Brand positioning is the craft of choosing how your buyers see, discover, and access your product. It’s important to note that positioning is a gerund – a verb that acts as a noun, and denotes progressive or continuous action. First, you have to decide where you want your brand to be, then you send off what we call cues to the buyer and the general public. These cues are the symbols, words, slogans, images, pricing, and distribution management that put your brand in a certain position relative to its competition.
The following are just a few of the tools in your brand positioning tool box:
- You can use the name, logo, slogan, even the packaging and distribution management in brand positioning. L’eggs Pantyhose is an excellent example of using all of the above to position its brand. The company seized upon the concept of “eggs” – which rhymes with legs – and used it in its name, its font (the lower loop of the gg’s contain egg-shapes), and in their original packaging. L’eggs was introduced in an egg shaped container and got into stores more easily because its product didn’t require shelf space – the L’eggs stand-alone rack required only two square feet of floor space.
- Your distribution strategy is a brand positioning tool. It’s not just how companies position a brand in terms of quality and price, but how they actually got it in the marketplace. During World War II, Coca-Cola set up 64 bottling plants around the world to supply the troops. These plants helped accelerate Coca-Cola’s international growth. Coca-cola is an excellent example of a company that made its distribution strategy part of its brand positioning.
- Advertising is another brand positioning tool. Whether you use conventional advertising, worthy-cause marketing, the Internet, signs, billboards, or the package or brand itself, it is all advertising. Xerox has positioned itself as the quintessential copy machine; Canon has positioned itself as the affordable high-quality camera; and Kleenex has positioned itself as the leading facial tissue. These are all examples of successful brand positioning achieved via the way the brands were advertised.
- What your company does can be a power tool. If you’re positioning your brand as the good guy, you might want to back a worthy cause. With the Bill & Melinda Gates Foundation, Microsoft is positioned as the good guy. The brand is viewed in a positive light through what the company does. It has nothing to do with the brand itself. But with it, the company gets great exposure, positive press and gives their customers “social permission” to buy their products.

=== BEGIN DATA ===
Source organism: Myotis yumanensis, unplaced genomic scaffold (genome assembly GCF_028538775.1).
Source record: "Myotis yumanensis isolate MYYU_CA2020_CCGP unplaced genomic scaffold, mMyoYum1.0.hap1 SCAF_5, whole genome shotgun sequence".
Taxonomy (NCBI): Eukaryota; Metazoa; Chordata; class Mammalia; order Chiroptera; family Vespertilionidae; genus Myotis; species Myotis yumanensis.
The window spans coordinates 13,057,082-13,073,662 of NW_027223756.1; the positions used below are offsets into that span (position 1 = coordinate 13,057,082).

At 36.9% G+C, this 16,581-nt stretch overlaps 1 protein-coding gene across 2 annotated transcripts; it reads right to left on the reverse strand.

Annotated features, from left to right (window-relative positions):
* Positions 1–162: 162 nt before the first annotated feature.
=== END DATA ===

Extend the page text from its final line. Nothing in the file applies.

- Brand positioning includes re-positioning. Once a brand has lost its steam, your brand may need to be repositioned. Repositioning can breathe life back into a brand. IBM is positioning itself as a dependable source of software and applications, but at first they positioned themselves as the maker of calculating machines, then typewriters. IBM is a good example of a brand that continues to act – to position and reposition itself.
These are some of the tools at your disposal in the ongoing process of brand positioning. The value of your brand depends on it. In my experience, success has everything to do with brand positioning.
Of course, there’s much more that could be said on this subject. What’s been your experience? Michael Houlihan, co-founder of Barefoot Wine, the largest wine brand in the nation, invites you to join the discussion on Brand Positioning with your comments, thoughts, and opinions below.
Who We Are
Michael Houlihan and Bonnie Harvey co-authored the New York Times bestselling business book, The Barefoot Spirit: How Hardship, Hustle, and Heart Built America’s #1 Wine Brand. The book has been selected as recommended reading in the CEO Library for CEO Forum, the C-Suite Book Club, and numerous university classes on business and entrepreneurship. It chronicles their humble beginnings from the laundry room of a rented Sonoma County farmhouse to the board room of E&J Gallo, who ultimately acquired their brand and engaged them as brand consultants. Barefoot is now the world’s largest wine brand.
Beginning with virtually no money and no wine industry experience, they employed innovative ideas to overcome obstacles, create new markets and forge strategic alliances. They pioneered Worthy Cause Marketing and performance-based compensation. They built an internationally bestselling brand and received their industry’s “Hot Brand” award for several consecutive years.
They offer their Guiding Principles for Success (GPS) & Shelf Smarts courses to help consumer product brand builders achieve success. Their book, The Entrepreneurial Culture: 23 Ways To Engage and Empower Your People, helps corporations maximize the value of their human resources.
Currently they travel the world leading workshops, trainings, & keynoting at business schools, corporations, conferences. They are regular media guests and contributors to international publications and professional journals. They are C-Suite Network Advisors & Contributing Editors. Visit their popular business site at www.thebarefootspirit.com.
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